Kiwi Facebook pages disguises blackmarket

A string of Kiwi Facebook pages are operating as a black market for stolen-to-order goods, police say.

Stolen cars and car parts are big business on the Facebook pages, with electronic goods, heavily discounted liquor and cosmetics, and even firearms also being sold and swapped.

Legitimate buyers are being warned to treat the bargains on the pages with caution, with Consumer NZ adviser Maggie Edwards saying consumers would have no legal claim to items purchased which later proved stolen.

Auckland criminal lawyer Gary Gotlieb said the new black market phenomenon needed to be more closely examined.

"[It's] irresponsible and I think, really, there needs to be some action taken by the authorities or else it will get out of order."

Police have used information from the Facebook pages to make dozens of arrests for selling and receiving stolen goods. But they might only be scratching the surface of the underground market.

Among the trading sites, the most prominent are a series of Upper Hutt-administered pages operating under the "Hustle Live" banner, the largest of which has more than 47,500 members.

The "Hustle Live Lower North" page has more than 15,000 members, while associated pages in Hawke's Bay, Manawatu, and Auckland each have 7000-14,000.

Police say most items for sale were probably legitimate but many were suspect.

Sergeant Wil Black, who recently ran the Wellington district police car squad, said the Hustle Live pages had been key in tracking down 32 stolen vehicles and hundreds of car parts.

But a wealth of other questionable items were showing up on the pages daily, he said.

"Most of the work that we did on the car squad was quite phenomenal, and a lot of it trailed back to Hustle Live. This was probably our greatest catchment for stolen goods."

Other similar pages have also caught police attention, with names like "Hustle Hard" and "items for sale no rules wanganui :)". Many operated "closed" groups, which could only be accessed once administrators allowed users to join.

Items of interest included cut-price cosmetics, liquor, bundles of brand-new smartphones, and firearms, Mr Black said. Many of the posts ran the tagline "need gone as soon as possible".

The Hustle Live pages are administered by Brent Maukau, of Upper Hutt. They are "open" sites where members can advertise items or request goods they want.

Police said Mr Maukau was not doing anything illegal. He was not selling anything himself or profiting from business on the page. Responding in a statement last night, Mr Maukau said that Hustle Live did "not condone illegal activity".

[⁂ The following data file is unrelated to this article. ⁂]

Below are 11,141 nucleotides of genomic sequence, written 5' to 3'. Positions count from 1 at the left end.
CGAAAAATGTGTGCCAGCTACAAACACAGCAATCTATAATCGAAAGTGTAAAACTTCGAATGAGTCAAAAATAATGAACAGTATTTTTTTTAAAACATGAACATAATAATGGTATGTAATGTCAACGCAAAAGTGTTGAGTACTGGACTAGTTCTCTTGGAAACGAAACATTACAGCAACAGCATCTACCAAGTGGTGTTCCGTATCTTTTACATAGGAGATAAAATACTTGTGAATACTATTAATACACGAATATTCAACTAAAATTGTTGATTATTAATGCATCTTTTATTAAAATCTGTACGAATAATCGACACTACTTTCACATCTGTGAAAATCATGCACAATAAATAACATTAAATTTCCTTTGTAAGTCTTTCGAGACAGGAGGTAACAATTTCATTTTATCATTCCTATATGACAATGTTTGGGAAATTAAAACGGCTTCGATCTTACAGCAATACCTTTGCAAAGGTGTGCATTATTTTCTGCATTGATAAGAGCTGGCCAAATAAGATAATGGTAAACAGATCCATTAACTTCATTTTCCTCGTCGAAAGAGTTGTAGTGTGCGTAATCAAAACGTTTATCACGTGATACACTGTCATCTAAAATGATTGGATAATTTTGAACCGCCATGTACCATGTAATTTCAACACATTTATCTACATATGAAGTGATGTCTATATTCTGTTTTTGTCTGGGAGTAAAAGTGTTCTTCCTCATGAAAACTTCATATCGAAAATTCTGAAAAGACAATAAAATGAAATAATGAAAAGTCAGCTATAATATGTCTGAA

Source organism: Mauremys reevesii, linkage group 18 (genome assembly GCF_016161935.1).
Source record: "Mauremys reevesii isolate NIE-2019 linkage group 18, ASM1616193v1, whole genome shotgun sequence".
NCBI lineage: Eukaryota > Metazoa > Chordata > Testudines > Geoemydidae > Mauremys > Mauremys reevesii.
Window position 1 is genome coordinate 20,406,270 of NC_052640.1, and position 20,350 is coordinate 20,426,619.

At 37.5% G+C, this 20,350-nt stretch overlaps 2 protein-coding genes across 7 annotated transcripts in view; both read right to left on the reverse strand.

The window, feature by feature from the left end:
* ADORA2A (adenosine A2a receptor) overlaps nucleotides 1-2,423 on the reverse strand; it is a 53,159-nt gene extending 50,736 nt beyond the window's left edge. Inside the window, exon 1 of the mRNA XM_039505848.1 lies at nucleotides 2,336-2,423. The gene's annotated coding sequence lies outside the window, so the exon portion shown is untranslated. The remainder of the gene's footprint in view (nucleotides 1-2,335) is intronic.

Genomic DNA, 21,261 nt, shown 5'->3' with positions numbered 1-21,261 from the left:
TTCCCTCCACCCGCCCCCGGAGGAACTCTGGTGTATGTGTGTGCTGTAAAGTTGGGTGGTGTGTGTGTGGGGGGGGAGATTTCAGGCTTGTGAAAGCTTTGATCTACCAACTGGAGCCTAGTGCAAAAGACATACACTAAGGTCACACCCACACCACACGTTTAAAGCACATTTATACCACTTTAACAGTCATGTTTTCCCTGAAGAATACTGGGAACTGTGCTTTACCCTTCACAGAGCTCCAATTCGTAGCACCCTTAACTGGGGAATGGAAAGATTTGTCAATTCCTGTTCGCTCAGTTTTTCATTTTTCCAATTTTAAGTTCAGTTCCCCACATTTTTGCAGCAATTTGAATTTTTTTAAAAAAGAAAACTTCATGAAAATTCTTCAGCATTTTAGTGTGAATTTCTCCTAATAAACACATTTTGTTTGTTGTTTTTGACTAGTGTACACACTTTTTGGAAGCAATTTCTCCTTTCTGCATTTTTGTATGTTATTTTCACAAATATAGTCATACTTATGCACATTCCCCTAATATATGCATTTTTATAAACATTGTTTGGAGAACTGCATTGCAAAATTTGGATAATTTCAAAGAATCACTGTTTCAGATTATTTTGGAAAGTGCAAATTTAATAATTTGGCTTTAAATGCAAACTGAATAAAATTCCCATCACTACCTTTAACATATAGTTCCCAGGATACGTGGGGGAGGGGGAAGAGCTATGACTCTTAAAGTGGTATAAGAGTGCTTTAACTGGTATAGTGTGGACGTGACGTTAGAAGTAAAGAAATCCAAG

"Hustle Live is a Facebook group ... created for members to trade their stuff quick, easy and for free. Members who are reported selling stolen goods are banned."

Hustle Live sales had included people buying and selling firearms with a licence, iPhones in bulk, and laptops where the seller did not know the password.

Manawatu police have recently charged three people for allegedly buying or receiving stolen goods through Hustle Live.

Acting Senior Sergeant Phil Ward said deals that used to be done out of car boots were now conducted online.

RISKY BUSINESS

Questionable items this week from Hustle Live pages:

- A collection of new perfumes from Britney Spears, David Beckham, Beyonce, Rihanna and Marc Jacobs, from $25.

- A request: "Just wondering if anyone out there is selling live plates and vin tags for a 92 Estima Previa petrol".

- A .22 rifle with suppressor, 800-1000 rounds, a carry bag, ammo box, gun oil and barrel cleaning brush, for $250.

- A crossbow for $300, with the tag "extremely powerful and will easily kill".

- A handheld PlayStation game device with two games and chargers for $60, with the tag "need gone".

'IF IT SOUNDS TOO GOOD TO BE TRUE, IT IS'

Consumers risk being caught out when trading through social media, because pages such as Hustle Live do not have "systems in place to check the existence of goods or the history of sellers", Trade Me's Jon Duffy says.

"Social networking sites are great at connecting people, but they don't do much to formally measure and police reputation and conduct," the head of trust and safety said.

Trade Me also had a "proof of goods" policy to ensure high-risk items, such as iPhones and firearms, were legitimate.

Facebook should take greater responsibility to prevent illegal activity, he said.

Consumer NZ adviser Maggie Edwards said buyers on Facebook were more vulnerable than shoppers on more reputable sites.

"If you buy off an internet site and you are bidding, you have no rights. If you bought a car [for example] from an individual, that turns out to be stolen, you could lose the car and not get your money back.

"If a deal sounds too good to be true, it probably is."

The Dominion Post